When Rowan came to us as a tiny fifteen year old school boy with great balance, a good pair of hands, a shy demeanour and not much self-confidence, he was an instant hit on the yard, cute and quiet. But, perched up on a horse his confidence grew in metres and his ability to ride was evident from the outset.
Since then we have lost count of the hours spent tutoring and nurturing him, it hasn't always been plain sailing and he has had plenty of good old fashioned "bollockings" along the way. But with the benefit of George's vast experience and the undivided loyalty and support from all of us here at Sun Hill and especially from our owners, he has not been left short of opportunities and, at the same time we made sure his career was progressing steadily instead of the early, rapid rise sometimes seen when a decent apprentice is attached to a yard who simply wants to use their claim as quickly as possible – often in low grade races and on the all-weather where the claim is lost to insignificant races that no one ever notices. Only for the trainer to move on to the next, all too willing young victim, leaving the apprentice struggling when joining the ranks of the fully fledged professional jockey.
Any jockey will tell you the toughest time of their career comes when they lose their right to claim a weight allowance and have to compete with the big boys on equal terms. There are thousands more young jockeys disappear into the ether at this time than there are jockeys that make it, so an early grounding and proper care and management are vital.
So, when Rowan announced he was leaving us last week to join Keith Dalgleish in his native Scotland we were, obviously disappointed. Putting the work into a lad is no different from that of a racehorse, allowing them to mature mentally and physically, gaining in strength, experience and confidence while you nurture them until they are able to really do themselves justice takes time, patience and knowledge. Putting in the ground work only for them to go to a bigger stable where the opportunities ‘may’ be bigger or better, has always been one of the more unpleasant side effects of training and George and I had thought this year could be a big year for Rowan with stable jockey PJ no longer attached to us, and more opportunities for Rowan to show what he can do, but I admire his decision to move on and wish Rowan all the very best of luck.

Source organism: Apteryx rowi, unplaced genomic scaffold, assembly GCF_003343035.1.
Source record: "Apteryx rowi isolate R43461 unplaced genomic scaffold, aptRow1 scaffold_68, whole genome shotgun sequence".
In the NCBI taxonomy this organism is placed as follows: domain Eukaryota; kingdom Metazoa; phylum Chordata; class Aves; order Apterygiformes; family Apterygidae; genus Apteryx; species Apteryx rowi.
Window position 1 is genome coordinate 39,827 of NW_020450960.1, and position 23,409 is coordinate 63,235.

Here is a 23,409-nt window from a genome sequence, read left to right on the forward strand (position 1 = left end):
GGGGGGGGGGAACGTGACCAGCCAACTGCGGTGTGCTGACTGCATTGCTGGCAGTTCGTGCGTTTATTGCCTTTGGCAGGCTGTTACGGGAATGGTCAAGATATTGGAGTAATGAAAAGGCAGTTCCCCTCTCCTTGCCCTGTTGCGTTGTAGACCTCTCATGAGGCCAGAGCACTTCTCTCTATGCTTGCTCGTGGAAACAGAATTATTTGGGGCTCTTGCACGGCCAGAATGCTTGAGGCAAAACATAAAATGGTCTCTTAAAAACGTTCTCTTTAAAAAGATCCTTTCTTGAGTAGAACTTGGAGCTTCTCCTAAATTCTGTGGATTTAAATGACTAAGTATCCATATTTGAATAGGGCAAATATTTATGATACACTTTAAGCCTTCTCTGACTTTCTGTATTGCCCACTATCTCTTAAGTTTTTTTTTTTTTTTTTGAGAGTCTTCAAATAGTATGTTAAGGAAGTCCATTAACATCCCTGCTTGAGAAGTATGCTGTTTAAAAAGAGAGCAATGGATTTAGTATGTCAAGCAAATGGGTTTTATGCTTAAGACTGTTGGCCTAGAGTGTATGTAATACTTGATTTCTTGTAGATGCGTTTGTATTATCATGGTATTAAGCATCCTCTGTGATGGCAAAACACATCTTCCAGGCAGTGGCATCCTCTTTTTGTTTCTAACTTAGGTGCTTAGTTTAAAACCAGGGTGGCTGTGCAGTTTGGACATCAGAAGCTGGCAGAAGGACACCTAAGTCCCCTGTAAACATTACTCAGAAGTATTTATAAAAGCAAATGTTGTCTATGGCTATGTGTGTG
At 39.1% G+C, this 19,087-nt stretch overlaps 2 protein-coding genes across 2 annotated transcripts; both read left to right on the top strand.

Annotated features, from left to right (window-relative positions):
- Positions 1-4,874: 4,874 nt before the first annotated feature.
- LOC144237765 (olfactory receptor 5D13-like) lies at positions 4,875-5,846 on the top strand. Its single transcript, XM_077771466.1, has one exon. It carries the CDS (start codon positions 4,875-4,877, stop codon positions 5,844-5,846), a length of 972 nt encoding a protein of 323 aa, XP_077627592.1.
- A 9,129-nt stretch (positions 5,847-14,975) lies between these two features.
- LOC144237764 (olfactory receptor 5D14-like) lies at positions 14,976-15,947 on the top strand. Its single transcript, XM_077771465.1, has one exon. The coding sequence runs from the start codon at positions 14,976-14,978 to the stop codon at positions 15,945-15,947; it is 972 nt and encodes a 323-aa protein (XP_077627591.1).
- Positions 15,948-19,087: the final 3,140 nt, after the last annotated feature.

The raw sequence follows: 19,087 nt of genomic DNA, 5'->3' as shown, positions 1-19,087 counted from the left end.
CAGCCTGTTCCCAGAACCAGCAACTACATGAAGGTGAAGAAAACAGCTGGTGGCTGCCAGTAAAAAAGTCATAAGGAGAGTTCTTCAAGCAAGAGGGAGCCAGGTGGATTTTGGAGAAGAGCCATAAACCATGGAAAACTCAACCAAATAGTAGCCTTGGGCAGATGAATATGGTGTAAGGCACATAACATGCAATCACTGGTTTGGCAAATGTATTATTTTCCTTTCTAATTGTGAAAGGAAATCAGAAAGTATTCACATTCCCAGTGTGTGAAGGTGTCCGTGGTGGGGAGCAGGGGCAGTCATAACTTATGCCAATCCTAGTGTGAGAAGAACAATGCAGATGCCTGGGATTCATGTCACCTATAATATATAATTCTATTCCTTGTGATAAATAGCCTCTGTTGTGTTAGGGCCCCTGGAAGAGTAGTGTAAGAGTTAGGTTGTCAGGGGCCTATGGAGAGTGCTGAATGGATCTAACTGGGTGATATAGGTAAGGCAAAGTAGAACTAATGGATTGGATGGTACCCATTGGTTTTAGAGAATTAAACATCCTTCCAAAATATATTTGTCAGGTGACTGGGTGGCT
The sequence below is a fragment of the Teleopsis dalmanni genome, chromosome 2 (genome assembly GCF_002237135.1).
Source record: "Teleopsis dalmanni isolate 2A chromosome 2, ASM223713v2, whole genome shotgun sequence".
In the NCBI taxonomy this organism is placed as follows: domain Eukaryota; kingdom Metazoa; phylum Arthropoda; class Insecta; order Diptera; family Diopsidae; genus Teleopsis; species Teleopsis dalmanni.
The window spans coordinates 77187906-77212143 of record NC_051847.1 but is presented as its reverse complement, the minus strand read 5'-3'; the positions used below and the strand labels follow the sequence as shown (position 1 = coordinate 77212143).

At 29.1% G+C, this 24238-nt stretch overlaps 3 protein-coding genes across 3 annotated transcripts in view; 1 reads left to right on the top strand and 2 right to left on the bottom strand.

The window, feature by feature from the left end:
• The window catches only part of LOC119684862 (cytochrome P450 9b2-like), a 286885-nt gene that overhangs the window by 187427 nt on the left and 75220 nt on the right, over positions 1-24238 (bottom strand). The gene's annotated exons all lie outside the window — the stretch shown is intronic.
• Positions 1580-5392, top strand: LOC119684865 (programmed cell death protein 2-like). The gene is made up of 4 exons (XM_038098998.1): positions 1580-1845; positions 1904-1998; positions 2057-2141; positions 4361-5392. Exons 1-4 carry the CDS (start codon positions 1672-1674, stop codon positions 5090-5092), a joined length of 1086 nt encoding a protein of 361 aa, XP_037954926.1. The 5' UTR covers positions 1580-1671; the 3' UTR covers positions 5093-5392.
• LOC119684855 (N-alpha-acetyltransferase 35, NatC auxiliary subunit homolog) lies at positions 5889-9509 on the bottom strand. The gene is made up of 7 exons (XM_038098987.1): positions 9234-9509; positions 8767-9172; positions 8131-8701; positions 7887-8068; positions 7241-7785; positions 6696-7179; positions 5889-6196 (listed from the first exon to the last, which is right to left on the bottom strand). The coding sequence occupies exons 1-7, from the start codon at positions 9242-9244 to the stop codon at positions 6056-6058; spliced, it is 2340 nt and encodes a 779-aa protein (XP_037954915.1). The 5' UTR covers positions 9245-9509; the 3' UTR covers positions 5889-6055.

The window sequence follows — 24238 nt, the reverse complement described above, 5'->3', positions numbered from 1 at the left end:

The staff on the yard however, had other plans for Rowan on his final day here and decided he needed a proper send off. First the large wheelie bin was opened while Rowan was shoved into it, luckily for Rowan the bin men come and empty them on a Wednesday morning and head man James rescued him from being pushed downhill at a rate of knots. James and assistant Brian Storey along with the entire team then gave him his real surprise. No, not a gold clock, or a framed picture of him riding his first winner but a proper dunking in the water treadmill!
He won’t forget us in a hurry.
Stick with the video until the end for an amusing coup de grace!